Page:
I wouldn’t have heard it if it weren’t pointed out to me.

Reportedly, the Back Horn attempted to go for an ’80s New Wave sound on its third major label album, Ikiru Sainou. The band’s eclectic music has always gone for seemingly incongruous elements.

But between Yamada Masahi’s throat-damaging singing and Suginami Eijun’s metallic guitar work, it’s a challenge to find that influence at all.

One thing is for certain — Ikiru Sainou ain’t electroclash.

Which is to say Ikiru Sainou has as many synthesizers as previous Back Horn albums: none. (Self-editor: Actually, there’s a very quiet one on “Koofuku na Nakinagara”.)

The 80s influence is certainly nowhere to be found on the opening “Wakusei Melancholy”, a song that isn’t melancholy in the least.

No — the 80s starts to creep in on the following track, “Hikari no Kessho”, perhaps one of the least successful channelings of the Smiths and the Cure. And that’s not a knock.

The Back Horn is too much its own band to really take a stab at being anything else. “Hikari no Kessho” isn’t the Back Horn pulling an Interpol and calling up the ghost of Ian Curtis — it’s a band that makes the Smiths and the Cure not sound like the Smiths and the Cure.

“Hanabira”, with its harmonica opening and jangling guitar, is also a very unsuccessful attempt to sound like IRS-era R.E.M. “Seimeisen”, with its disco beat, is unclear whether it takes its roots from New Order or Duran Duran.

The Back Horn deserves high marks for attempting to incorporate influences totally at odds with its num-heavymetallic sound.¹ Whether its a successful match is really up in the air.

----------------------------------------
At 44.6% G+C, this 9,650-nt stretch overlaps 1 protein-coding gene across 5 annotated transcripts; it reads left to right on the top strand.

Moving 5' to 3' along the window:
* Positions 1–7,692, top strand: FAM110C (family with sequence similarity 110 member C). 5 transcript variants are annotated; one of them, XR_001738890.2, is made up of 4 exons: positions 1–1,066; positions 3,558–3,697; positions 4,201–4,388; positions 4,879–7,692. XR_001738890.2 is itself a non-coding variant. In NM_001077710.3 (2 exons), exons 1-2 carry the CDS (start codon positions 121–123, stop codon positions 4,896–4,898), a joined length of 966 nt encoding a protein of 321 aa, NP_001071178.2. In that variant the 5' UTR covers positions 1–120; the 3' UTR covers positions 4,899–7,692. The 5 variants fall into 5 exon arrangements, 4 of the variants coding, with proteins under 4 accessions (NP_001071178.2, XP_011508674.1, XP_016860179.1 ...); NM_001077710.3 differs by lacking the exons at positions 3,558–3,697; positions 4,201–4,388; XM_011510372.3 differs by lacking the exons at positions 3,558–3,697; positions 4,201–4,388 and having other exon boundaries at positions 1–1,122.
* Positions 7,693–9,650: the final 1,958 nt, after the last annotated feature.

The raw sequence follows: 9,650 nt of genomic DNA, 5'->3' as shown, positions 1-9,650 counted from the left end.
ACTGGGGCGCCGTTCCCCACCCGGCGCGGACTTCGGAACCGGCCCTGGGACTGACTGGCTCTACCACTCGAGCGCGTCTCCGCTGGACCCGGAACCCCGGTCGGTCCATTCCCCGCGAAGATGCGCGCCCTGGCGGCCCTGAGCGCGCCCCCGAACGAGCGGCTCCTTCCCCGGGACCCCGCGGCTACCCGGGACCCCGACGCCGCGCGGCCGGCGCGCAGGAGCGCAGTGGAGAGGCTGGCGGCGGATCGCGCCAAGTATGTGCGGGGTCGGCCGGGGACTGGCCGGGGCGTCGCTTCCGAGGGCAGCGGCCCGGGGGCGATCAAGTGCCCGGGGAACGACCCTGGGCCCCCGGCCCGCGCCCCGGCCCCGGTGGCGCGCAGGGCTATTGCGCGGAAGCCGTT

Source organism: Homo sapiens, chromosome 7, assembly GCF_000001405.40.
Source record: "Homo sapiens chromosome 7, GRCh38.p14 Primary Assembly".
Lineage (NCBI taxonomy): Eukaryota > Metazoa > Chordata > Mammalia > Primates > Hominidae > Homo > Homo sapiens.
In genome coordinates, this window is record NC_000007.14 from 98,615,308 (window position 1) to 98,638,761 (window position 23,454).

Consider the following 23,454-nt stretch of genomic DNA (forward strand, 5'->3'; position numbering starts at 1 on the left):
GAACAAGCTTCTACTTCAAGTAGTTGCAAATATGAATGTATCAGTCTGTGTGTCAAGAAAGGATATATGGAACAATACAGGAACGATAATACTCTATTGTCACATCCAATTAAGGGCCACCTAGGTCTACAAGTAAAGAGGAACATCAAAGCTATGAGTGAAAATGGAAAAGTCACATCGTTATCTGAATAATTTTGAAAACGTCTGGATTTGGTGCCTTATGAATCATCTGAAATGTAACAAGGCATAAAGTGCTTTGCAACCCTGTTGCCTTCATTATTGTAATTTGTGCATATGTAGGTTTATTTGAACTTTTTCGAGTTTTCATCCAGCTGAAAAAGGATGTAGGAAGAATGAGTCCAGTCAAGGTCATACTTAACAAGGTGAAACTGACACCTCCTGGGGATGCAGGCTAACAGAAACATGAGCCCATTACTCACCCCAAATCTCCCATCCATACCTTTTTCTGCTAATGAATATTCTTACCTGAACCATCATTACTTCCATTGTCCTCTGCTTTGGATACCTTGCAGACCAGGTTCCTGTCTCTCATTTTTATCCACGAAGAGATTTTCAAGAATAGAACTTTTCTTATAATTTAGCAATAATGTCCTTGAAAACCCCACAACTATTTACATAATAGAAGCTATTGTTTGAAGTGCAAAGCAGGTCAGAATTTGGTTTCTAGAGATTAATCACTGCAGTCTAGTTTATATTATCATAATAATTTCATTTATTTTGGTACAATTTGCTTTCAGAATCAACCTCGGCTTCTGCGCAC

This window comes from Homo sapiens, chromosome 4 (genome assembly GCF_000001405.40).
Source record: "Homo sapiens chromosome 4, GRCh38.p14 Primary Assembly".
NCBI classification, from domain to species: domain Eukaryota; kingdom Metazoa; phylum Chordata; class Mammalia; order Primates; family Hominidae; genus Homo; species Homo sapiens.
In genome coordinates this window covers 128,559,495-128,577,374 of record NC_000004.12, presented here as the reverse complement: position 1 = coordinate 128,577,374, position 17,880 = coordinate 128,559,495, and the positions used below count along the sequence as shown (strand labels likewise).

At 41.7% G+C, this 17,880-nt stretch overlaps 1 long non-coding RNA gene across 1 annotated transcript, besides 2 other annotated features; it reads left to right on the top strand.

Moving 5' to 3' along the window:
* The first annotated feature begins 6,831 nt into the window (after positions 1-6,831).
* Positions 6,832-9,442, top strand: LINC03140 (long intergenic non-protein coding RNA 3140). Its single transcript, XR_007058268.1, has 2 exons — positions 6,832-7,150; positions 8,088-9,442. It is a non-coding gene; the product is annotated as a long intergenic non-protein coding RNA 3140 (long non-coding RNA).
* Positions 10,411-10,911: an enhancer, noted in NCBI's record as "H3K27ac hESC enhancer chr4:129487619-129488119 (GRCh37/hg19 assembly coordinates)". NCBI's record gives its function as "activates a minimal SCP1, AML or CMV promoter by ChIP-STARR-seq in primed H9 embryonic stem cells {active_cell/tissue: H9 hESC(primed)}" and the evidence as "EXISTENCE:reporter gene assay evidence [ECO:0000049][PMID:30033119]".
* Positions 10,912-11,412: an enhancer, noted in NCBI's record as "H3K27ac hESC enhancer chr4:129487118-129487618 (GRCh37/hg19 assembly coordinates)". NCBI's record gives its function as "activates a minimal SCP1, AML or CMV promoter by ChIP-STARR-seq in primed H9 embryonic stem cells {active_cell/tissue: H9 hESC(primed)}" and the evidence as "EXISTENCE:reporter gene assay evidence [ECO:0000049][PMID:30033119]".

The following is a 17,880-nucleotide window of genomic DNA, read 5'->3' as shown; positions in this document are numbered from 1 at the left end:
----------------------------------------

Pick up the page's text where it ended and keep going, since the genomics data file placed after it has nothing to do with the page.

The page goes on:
On its previous album Shinzoo Orchestra, the Back Horn reigned in its eclecticism to produce a coherent album. It also helped the songs on the album were some of its strongest writing.

Ikiru Sainou is a terrific experiment, but there’s a sense the writing can’t quite live up to that challenge.

“Kodoku no Senjoo” may be passionate, but it’s mired in melodic clichés. “Platonic Fuzz” sounds like it wants to be playful but can’t help but being a bit menacing. And the monotone melody of “Joker” is simply flat.

Unlike past Back Horn albums that seep into a listener’s conscious, Ikiru Sainou doesn’t sink in. The band’s distinctiveness makes its latest creative turn feel more like a scattered message.

The album may not be successful in juggling its influence, but it’s still fascinating to witness the Back Horn give it a try.

¹No, “num-heavymetallic” isn’t a realy word, but browse the archives for a review of Number Girl’s album of the same name for reference.